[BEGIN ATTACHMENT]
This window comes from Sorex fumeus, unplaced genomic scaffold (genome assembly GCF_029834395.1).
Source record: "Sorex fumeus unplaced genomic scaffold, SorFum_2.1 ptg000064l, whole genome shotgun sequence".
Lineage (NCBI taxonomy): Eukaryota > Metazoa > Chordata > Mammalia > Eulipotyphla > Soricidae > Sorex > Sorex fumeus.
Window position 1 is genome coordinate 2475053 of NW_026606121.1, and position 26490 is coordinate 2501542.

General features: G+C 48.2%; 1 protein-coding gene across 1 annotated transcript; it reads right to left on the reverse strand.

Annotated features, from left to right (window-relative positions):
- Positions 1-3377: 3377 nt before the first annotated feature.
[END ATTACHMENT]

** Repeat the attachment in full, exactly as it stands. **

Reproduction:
This window comes from Sorex fumeus, unplaced genomic scaffold (genome assembly GCF_029834395.1).
Source record: "Sorex fumeus unplaced genomic scaffold, SorFum_2.1 ptg000064l, whole genome shotgun sequence".
Lineage (NCBI taxonomy): Eukaryota > Metazoa > Chordata > Mammalia > Eulipotyphla > Soricidae > Sorex > Sorex fumeus.
Window position 1 is genome coordinate 2475053 of NW_026606121.1, and position 26490 is coordinate 2501542.

General features: G+C 48.2%; 1 protein-coding gene across 1 annotated transcript; it reads right to left on the reverse strand.

Annotated features, from left to right (window-relative positions):
- Positions 1-3377: 3377 nt before the first annotated feature.